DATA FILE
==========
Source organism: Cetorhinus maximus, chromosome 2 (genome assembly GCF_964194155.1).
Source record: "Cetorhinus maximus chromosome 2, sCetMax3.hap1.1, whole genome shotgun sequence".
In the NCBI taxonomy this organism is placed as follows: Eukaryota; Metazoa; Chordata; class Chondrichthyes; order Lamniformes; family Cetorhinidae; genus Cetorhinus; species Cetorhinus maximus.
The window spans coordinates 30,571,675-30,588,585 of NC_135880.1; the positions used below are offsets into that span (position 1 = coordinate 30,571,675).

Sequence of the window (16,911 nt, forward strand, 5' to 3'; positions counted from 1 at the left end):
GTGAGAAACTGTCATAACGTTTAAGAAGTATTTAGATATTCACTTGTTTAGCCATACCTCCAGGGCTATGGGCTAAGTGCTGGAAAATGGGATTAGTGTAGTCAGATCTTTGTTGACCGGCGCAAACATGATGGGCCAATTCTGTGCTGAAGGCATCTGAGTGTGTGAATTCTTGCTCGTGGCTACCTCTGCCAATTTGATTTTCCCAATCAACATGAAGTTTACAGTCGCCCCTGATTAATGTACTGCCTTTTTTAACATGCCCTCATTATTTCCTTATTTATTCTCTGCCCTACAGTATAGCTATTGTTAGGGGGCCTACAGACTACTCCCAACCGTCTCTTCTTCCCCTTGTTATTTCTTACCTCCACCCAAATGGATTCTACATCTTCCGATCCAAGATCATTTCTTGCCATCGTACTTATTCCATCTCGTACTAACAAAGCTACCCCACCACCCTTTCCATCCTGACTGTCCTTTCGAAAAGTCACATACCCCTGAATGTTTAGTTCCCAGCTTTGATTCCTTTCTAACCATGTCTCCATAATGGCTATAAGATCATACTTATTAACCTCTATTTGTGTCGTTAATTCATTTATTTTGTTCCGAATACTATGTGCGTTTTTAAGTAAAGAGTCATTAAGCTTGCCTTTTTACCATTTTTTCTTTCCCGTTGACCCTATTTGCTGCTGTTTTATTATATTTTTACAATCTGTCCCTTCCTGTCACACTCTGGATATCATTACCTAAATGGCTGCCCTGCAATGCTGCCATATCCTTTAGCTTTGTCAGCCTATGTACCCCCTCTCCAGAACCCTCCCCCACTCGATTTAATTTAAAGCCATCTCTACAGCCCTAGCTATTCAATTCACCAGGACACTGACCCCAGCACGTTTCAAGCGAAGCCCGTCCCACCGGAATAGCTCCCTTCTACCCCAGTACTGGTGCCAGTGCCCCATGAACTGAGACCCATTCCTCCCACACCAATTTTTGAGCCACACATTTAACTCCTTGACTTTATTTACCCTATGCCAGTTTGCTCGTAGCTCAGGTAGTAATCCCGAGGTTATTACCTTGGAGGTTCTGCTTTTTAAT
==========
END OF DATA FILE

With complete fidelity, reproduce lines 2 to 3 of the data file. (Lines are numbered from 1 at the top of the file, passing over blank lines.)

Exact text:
Source record: "Cetorhinus maximus chromosome 2, sCetMax3.hap1.1, whole genome shotgun sequence".
In the NCBI taxonomy this organism is placed as follows: Eukaryota; Metazoa; Chordata; class Chondrichthyes; order Lamniformes; family Cetorhinidae; genus Cetorhinus; species Cetorhinus maximus.